Are you depressed?
Depression can take many forms and it's not always easy to recognize. Think you or a someone you know might be suffering from this debilitating condition? Here are a few symptoms to watch for.
Many Canadians suffer from unhappiness and stress at some point, but for some, those feelings don't go away. As per the Canadian Psychiatric Association, when anxiety or depression lasts for weeks on end, appears to come out of nowhere and affects day to day life it's not just ordinary moodiness. You may have an illness. Here are the signs to look for when judging whether or not to seek treatment.
People suffering depression often feel overwhelmingly sad. They may be going through life feeling helpless and/or hopeless. Irritability can also be an indicator of depression.
Depressive illness may cause sufferers to experience changes in appetite. This may result in weight loss or weight gain.
A disruption of normal sleep habits. Those who are experiencing depression or anxiety often have problems falling asleep, staying asleep or waking up.
Loss of interest
Another red flag is the loss of interest in activities that were previously enjoyed and participated in regularly. In cases of major depression, people might actually stop doing things they have done their entire lives and become completely apathetic.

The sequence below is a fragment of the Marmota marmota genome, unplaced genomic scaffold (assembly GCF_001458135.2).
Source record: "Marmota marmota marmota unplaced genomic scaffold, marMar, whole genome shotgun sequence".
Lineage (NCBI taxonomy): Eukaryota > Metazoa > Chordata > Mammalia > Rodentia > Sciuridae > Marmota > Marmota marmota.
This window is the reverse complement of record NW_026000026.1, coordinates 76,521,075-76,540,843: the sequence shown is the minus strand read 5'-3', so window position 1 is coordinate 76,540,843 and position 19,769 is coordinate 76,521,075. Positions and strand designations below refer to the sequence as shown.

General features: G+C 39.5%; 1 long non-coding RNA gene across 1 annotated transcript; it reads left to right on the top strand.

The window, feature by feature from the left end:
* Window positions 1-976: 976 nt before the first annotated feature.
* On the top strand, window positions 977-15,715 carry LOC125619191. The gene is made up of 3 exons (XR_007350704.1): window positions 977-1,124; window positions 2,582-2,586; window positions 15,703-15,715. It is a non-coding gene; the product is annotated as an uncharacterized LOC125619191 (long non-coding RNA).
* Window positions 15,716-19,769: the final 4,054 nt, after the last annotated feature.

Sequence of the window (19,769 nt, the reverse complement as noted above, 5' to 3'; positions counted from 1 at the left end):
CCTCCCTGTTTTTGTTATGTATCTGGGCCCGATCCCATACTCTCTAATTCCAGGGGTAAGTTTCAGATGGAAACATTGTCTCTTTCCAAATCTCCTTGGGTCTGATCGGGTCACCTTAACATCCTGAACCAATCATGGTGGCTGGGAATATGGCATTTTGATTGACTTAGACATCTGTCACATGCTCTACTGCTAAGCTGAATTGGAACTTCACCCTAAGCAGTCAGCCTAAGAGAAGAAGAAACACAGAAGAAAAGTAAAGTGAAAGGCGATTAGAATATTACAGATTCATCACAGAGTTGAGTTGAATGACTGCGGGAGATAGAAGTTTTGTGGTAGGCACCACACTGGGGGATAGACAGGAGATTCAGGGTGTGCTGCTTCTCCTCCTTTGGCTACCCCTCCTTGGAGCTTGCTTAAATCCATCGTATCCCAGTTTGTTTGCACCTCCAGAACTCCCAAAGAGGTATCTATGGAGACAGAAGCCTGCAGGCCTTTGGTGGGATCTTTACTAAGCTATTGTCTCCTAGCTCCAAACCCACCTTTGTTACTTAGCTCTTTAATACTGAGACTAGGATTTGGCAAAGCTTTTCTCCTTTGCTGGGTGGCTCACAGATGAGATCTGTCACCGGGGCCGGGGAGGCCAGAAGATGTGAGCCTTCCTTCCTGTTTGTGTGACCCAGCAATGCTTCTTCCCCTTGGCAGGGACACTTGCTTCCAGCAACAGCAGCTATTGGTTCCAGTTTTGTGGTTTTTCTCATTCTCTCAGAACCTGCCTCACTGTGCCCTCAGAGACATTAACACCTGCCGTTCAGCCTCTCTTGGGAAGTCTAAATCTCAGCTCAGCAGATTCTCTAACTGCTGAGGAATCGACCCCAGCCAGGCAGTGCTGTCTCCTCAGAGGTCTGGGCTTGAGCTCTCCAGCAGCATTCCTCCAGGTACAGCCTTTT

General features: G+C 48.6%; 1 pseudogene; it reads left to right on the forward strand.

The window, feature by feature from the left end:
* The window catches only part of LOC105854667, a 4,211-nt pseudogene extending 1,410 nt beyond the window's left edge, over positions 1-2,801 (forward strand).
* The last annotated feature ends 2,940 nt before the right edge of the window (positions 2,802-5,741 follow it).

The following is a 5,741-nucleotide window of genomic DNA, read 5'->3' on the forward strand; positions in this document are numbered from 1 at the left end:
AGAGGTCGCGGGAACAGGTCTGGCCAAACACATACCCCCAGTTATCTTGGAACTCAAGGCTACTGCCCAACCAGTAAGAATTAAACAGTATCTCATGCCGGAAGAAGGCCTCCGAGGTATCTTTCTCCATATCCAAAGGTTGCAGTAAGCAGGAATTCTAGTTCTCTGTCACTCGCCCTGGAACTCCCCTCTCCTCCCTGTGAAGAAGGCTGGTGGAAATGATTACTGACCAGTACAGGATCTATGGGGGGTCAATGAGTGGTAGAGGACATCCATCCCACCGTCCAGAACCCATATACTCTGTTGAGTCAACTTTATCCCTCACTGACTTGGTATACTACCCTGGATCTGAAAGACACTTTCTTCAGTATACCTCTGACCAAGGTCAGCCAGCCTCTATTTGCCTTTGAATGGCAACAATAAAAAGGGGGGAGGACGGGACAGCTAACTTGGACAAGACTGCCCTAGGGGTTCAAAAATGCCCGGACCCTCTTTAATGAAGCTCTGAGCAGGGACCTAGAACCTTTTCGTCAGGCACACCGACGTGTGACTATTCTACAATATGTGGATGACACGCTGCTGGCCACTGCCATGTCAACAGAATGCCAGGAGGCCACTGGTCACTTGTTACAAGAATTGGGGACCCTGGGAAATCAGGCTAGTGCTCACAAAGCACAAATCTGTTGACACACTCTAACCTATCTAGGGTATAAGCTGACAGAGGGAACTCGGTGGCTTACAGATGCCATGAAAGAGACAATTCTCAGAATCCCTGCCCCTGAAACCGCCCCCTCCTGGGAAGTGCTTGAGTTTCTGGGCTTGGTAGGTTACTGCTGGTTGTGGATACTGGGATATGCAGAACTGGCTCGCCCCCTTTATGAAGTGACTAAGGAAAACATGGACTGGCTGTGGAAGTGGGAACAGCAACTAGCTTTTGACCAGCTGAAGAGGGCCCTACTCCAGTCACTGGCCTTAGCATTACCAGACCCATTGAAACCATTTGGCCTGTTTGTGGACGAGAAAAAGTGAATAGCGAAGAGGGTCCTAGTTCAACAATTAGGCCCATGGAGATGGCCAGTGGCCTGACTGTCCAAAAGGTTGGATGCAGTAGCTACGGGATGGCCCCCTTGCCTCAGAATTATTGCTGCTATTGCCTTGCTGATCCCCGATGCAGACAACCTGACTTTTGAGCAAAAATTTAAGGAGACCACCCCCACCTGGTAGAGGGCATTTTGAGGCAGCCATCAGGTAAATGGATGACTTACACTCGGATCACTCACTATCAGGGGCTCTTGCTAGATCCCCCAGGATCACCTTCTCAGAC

Those with depression often experience noticeable fatigue and lethargy. If you are sleeping at night and still feel drained and exhausted throughout the day, it could be a sign of depression.
Persistent feelings of worthlessness and guilt may plague a person with depression. Do you have negative thoughts about yourself or others? Do you make self-deprecating comments? Consistent negative thoughts may be a sign that you are depressed.
Ailments such as headaches or stomachaches are often present in people with depression. If you suddenly notice more aches and pains or even just discomfort that you didn't have previously, you may want to seek medical attention.
Depressive illness may lead to thoughts of committing suicide. If you or someone you know ever considers suicide, it is imperative to seek professional help immediately.
The Canadian Psychiatry Association describes anxiety and depression as among the most common and most treatable forms of mental illness in Canada. There are many approaches and options available to treat depression but the first step to feeling better is to contact your healthcare provider. He or she can can advise you on the best solution to help fight this detrimental mental disease.